What once was a 17th-century Christian feast day to celebrate the death of Saint Patrick has now evolved into an American holiday that is associated with copious amounts of alcohol. But beneath all of the celebration and fun lies a real danger—drunk driving.
St. Patrick’s Day continually experiences a significant rise in drunk driving accidents every year. According to the National Highway Traffic Safety Administration (NHTSA), 252 drunk driving fatalities occurred on St. Paddy’s Day between 2011 and 2015. Furthermore, 75 percent of fatal drunk driving accidents on March 17 involved a driver who was two times over the legal limit.
Due to these frightening statistics, law enforcement plans to be constantly patrolling the streets and setting up checkpoints to deter drunk driving. Additionally, St. Paddy’s Day falls on a Saturday this year, which means more people will likely participate in the day’s festivities—which means more police on the road.
The following are several tips to keep you and your family safe this St. Patrick’s Day:
- Get a designated driver – If you plan on drinking, it is wise to choose a trustworthy designated driver to pick you up. Ensure that he or she is reliable, carries a valid driver’s license, knows your address, and has emergency contact information.
- Rely on alternative modes of transportation – In the event your designated driver breaks their promise and joins the festivities, you can still take advantage of public transportation such as a bus or train. If public transportation is not available, you can always request a ride from Uber or Lyft, but be mindful of the surcharges that day.
- Keep your keys hidden – You can’t drive if you do not have your keys. If you believe that you will be tempted to get behind the wheel while intoxicated, hand over your keys to the party host or a reliable friend. Make sure that this person will keep your keys away from you until you are sober and home safely.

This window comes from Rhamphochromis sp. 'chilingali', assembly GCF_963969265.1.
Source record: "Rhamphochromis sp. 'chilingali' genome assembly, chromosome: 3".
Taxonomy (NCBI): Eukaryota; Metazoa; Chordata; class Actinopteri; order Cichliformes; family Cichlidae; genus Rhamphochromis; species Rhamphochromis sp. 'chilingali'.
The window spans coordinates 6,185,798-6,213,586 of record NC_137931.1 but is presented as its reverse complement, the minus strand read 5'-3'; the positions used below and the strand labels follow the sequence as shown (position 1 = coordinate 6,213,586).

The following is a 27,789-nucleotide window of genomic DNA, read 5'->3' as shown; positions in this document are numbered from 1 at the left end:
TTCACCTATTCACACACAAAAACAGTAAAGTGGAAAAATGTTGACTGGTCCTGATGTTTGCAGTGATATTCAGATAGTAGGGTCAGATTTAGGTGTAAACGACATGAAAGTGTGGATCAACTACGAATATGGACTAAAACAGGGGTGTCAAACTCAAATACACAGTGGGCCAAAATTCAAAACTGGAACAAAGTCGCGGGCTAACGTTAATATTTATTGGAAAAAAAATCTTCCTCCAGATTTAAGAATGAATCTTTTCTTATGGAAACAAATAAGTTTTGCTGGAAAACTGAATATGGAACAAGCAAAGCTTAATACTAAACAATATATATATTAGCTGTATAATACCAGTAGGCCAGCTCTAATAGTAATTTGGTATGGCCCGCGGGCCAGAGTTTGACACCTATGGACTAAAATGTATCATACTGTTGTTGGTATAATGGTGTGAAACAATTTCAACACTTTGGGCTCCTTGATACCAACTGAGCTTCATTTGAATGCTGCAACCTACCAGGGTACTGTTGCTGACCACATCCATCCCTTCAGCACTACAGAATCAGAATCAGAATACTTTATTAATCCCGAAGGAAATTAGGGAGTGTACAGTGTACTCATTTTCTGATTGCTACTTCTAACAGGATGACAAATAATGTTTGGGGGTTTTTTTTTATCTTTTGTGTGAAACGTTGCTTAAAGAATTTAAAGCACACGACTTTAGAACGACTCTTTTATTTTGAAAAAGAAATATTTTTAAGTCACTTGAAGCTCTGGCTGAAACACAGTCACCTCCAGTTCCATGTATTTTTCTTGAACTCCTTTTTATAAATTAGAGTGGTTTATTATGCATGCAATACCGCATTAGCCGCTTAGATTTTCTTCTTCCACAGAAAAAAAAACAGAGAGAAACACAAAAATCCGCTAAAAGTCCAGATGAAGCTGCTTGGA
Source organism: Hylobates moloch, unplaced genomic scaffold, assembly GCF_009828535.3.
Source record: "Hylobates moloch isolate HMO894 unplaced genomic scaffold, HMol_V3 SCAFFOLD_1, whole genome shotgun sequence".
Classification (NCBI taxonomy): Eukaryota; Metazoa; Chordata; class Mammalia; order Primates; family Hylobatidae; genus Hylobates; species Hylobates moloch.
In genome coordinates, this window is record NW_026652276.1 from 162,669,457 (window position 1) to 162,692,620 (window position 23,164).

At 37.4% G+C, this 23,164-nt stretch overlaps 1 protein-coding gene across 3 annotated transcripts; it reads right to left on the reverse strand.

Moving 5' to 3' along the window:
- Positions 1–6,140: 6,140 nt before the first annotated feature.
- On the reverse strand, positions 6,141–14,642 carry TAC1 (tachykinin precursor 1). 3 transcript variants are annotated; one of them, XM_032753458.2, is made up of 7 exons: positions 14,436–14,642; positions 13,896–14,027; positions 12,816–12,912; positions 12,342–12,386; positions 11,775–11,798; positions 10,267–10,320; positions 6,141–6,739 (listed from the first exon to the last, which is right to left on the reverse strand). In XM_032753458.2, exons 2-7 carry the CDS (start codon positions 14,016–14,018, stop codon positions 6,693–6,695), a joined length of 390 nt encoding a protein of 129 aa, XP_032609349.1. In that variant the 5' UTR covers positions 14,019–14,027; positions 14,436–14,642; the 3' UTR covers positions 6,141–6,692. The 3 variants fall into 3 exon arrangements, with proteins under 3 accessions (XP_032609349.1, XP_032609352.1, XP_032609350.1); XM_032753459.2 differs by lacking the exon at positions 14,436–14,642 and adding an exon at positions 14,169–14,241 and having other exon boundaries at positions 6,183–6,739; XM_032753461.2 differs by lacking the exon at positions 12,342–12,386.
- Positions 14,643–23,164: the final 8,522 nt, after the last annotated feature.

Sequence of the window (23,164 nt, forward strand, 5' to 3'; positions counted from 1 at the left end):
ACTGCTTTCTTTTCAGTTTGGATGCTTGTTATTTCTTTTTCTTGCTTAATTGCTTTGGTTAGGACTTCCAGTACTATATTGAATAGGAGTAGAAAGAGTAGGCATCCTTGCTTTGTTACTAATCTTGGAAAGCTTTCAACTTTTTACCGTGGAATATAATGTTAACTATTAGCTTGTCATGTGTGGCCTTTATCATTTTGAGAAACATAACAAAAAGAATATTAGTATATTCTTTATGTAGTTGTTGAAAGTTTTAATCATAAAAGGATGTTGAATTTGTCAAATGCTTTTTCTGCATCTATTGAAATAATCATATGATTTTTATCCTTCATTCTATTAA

- Determine where the checkpoints are – Sobriety checkpoints are typically announced in advance, so be proactive and find out where they are in order to avoid taking those routes.
- Avoid driving after dark – Fatal drunk driving accidents are three times more likely to happen at night, so unless you really need to be somewhere, it is imperative to stay off the road as soon as the sun sets. Not only are other motorists more likely to be intoxicated the later it gets in the day, but the lack of visibility in the evening can make drunk drivers more dangerous to themselves and others on the road.
- Stay home – Instead of risking a DUI or getting involved in a car accident, avoid driving altogether by staying at home. If you plan on having a party at your place, make sure you offer a place to stay or alternative means of transportation to those who are too drunk to drive.